• Should an editor be able to scheduled already-published content to become unpublished for a specified period? Or only the opposite?
  • If content is manually (un)published before a scheduled (un)publishing, are the respective scheduled events ignored on cron?

The list goes on.

For a more recent project we found Scheduler Workbench module much easier to work with than a Rules-based implementation, since all of the functionality is clearly defined in unambiguous code, rather than abstracted through configuration.

PreviousNext contributed several patches to the module to fix some bugs, handle some of the edge cases and generally get the module more stable. All of these patches have been committed upstream already—thanks William Hurley (whurleyf1)!

Another patch for Scheduler is still in the queue and is required for Scheduler Workbench to function correctly. See #1660252 “Publishing transitions twice through draft” on drupal.org for more detail.

Another bonus about Scheduler and Scheduler Workbench modules is that it does not require a cron-management module like Elyisia Cron, as you can call Scheduler module's own cron callback without invoking Drupal's full cron. This is important because calling Drupal’s full cron too frequently causes performance issues, while calling it too infrequently means scheduled (un)publishing events are often “late”.

Scheduler Workbench can also be configured in such a way that it handles content "freshness" requirements. PreviousNext has found that many Australian government organisations regularly audit their content. In some cases content should even become unpublished if staff have not been marked the content as reviewed within about one year of it being published.

PreviousNext also implemented a Rules-based solution of content freshness for our client project. The default review period is set per content type, but the exact expiry date can be overridden on an individual content item’s “review by” date field. If a content item is not manually updated or “marked as reviewed”, it can be configured to become unpublished and marked as “needs review”, or just marked as “needs review” but left published. And the default value for this option is configurable per content type.

Scheduler and Scheduler Workbench modules can be configured to implement a significant portion of such “freshness” requirements.

Drupal Downunder 2012 is 2 months away, Session proposals close Monday

Drupal Downunder 2012 is just 2 months away and session proposals close this Monday!

The second Drupal Downunder will be Australasia's biggest Drupal event ever, with Dries Buytaert returning for his second DrupalDownunder, and other keynotes from Dimitri Gaskin and Gian Wild.

And tonnes of other great content, tutorials and sessions by other Drupalistas from Australia, New Zealand and beyond.

If you have been thinking about submitting a session proposal about that really interesting project, client or code you worked on recently, or have some special skill set you want to share with the Drupal community, get your ideas into words this weekend and submit a session proposal by this Monday 14 November to have it considered for the programme.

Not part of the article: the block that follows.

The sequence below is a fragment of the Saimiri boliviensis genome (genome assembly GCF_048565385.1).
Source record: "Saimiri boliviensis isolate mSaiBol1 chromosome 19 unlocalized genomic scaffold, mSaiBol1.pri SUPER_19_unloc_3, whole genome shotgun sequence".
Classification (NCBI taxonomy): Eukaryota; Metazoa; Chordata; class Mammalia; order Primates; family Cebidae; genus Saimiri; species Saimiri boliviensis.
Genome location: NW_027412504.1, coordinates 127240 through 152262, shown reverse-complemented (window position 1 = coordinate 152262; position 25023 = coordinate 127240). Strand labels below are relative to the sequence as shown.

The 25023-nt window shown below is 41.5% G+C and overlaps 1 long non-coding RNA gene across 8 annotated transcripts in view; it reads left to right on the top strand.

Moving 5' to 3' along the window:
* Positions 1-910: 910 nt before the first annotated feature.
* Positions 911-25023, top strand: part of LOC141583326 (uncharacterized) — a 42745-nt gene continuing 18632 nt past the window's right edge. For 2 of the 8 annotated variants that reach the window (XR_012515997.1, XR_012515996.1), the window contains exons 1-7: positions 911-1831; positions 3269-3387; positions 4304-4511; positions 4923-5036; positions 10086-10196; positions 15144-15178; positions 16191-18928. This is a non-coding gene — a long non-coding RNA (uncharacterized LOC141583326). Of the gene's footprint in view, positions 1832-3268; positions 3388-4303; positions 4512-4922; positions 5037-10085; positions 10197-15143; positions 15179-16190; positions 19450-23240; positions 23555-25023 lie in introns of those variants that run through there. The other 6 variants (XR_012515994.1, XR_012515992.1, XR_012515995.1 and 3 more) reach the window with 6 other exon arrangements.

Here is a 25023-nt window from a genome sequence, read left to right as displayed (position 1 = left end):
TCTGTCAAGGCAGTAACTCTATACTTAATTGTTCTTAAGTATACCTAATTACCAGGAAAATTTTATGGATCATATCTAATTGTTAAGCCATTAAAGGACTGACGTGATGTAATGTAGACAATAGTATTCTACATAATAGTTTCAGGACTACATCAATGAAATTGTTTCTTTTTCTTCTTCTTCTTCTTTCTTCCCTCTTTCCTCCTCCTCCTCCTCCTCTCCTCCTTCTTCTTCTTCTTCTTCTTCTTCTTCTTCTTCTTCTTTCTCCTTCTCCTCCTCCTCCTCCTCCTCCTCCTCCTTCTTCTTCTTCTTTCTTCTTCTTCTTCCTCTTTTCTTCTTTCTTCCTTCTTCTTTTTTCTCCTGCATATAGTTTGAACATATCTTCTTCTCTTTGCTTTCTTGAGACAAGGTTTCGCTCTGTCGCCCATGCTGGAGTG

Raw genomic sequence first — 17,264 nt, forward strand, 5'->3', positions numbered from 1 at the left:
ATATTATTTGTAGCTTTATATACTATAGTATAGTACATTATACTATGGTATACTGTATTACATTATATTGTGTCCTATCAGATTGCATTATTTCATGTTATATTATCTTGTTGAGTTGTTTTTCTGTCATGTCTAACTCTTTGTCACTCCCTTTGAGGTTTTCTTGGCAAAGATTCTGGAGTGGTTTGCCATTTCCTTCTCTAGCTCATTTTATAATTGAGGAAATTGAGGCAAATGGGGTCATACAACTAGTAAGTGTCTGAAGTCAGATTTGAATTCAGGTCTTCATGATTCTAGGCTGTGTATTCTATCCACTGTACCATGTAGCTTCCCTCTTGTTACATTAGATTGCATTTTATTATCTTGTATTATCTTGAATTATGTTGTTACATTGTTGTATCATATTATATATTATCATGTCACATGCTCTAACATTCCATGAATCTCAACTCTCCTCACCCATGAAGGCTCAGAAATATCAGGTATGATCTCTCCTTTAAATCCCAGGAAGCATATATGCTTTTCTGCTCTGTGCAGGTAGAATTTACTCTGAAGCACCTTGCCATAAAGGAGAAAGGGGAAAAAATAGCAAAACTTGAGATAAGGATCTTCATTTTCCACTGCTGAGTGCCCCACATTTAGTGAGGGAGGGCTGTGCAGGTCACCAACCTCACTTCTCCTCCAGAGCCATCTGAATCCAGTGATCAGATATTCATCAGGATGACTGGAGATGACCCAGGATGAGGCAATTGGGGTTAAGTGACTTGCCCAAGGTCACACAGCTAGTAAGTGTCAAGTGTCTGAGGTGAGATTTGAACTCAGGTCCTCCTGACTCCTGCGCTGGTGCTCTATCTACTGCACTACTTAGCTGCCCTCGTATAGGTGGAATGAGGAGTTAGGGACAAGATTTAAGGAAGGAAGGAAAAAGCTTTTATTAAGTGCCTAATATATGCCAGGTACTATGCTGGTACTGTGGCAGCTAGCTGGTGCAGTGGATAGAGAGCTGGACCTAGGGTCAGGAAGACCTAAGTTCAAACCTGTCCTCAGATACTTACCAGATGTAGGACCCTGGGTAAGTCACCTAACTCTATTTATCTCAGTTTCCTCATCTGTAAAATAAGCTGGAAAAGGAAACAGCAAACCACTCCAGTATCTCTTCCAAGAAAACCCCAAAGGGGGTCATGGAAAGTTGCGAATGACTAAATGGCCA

Finally don't forget that LCA (Linux.conf.au) is the week immediately following Drupal Downunder.

A New Way to Migrate WordPress Content Into Drupal

The Donald W. Reynolds Journalism Institute (RJI) is an organization that seeks out and tests innovations in journalism to find the best solutions for use in the real world.

Their new Palantir-developed Drupal website replaces a custom PHP website and two WordPress.com blogs. Part of our assignment involved migrating content from RJI's WordPress blogs into Drupal.

Initially, we intended to do this using the WordPress Import module. However WordPress Import is a stand-alone module that does not integrate with CCK fields, meaning that you cannot import WordPress post categories or authors as CCK text or node-reference fields. It also has limited options for importing files attached to WordPress posts.

To solve this problem, we created WordPress XML for Feeds, a module that allows Drupal's Feeds module to parse the WordPress export file (WXR). It uses a map to create Drupal nodes (or other entities) in the same way that Feeds uses a map to create Drupal nodes from an RSS feed. This allows site developers to create an arbitrary map that tells Feeds module where and how to store the WordPress post's data in Drupal (e.g., as a CCK field, as a property on the Drupal node, or as some other entity).

Help Wanted; QLDfloods.org Drupal 7 Multiple-server Configuration & Infrastructure

There is currently severe flooding in Queensland Australia. An area twice the size of Texas is underwater. Entire homes are completely inundated. Bridges and cars have been washed away like toys. In Brisbane, airports are closed and the CBD has been closed down. There are at least 15 dead and more than 60 still missing.

QLDfloods.org is a Drupal 7 website set up by several members of the Australian Drupal community to provide information, track missing persons, find resources and people that need them (like beds), track damage and provide support. It was mentioned four times on CNN on Wednesday and multiple times on Australian national media.

The site builders are seeking help with Drupal 7 multiple-server configuration & infrastructure. Do you have expertise to help? Join #Drupal-AU on IRC, speak up in g.d.o/australia or contact Ryan Cross directly.

Coincidentally, DrupalDownunder is just 9 days away in Brisbane city. At this stage the venue has not been damaged and everything is still on track. Keep an eye on DrupalDownunder.org/flood-update for any changes to that.